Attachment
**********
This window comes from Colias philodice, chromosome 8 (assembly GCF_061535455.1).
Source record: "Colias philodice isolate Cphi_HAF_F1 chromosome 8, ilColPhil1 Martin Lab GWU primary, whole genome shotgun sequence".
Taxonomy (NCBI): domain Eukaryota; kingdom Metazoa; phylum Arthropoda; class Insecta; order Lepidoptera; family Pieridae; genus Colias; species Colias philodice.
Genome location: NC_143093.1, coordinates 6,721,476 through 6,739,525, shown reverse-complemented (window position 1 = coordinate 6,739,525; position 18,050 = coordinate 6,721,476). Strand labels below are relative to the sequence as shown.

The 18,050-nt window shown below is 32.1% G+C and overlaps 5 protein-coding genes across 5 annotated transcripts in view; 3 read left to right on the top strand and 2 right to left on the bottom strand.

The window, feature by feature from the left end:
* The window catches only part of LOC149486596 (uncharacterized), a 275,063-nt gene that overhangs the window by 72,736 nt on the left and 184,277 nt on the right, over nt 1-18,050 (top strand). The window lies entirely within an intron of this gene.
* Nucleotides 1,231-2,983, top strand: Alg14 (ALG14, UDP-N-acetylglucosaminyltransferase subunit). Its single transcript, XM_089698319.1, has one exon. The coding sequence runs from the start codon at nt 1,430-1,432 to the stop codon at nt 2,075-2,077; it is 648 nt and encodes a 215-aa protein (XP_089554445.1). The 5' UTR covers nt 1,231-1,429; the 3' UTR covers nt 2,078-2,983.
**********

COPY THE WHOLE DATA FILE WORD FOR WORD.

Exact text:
This window comes from Colias philodice, chromosome 8 (assembly GCF_061535455.1).
Source record: "Colias philodice isolate Cphi_HAF_F1 chromosome 8, ilColPhil1 Martin Lab GWU primary, whole genome shotgun sequence".
Taxonomy (NCBI): domain Eukaryota; kingdom Metazoa; phylum Arthropoda; class Insecta; order Lepidoptera; family Pieridae; genus Colias; species Colias philodice.
Genome location: NC_143093.1, coordinates 6,721,476 through 6,739,525, shown reverse-complemented (window position 1 = coordinate 6,739,525; position 18,050 = coordinate 6,721,476). Strand labels below are relative to the sequence as shown.

The 18,050-nt window shown below is 32.1% G+C and overlaps 5 protein-coding genes across 5 annotated transcripts in view; 3 read left to right on the top strand and 2 right to left on the bottom strand.

The window, feature by feature from the left end:
* The window catches only part of LOC149486596 (uncharacterized), a 275,063-nt gene that overhangs the window by 72,736 nt on the left and 184,277 nt on the right, over nt 1-18,050 (top strand). The window lies entirely within an intron of this gene.
* Nucleotides 1,231-2,983, top strand: Alg14 (ALG14, UDP-N-acetylglucosaminyltransferase subunit). Its single transcript, XM_089698319.1, has one exon. The coding sequence runs from the start codon at nt 1,430-1,432 to the stop codon at nt 2,075-2,077; it is 648 nt and encodes a 215-aa protein (XP_089554445.1). The 5' UTR covers nt 1,231-1,429; the 3' UTR covers nt 2,078-2,983.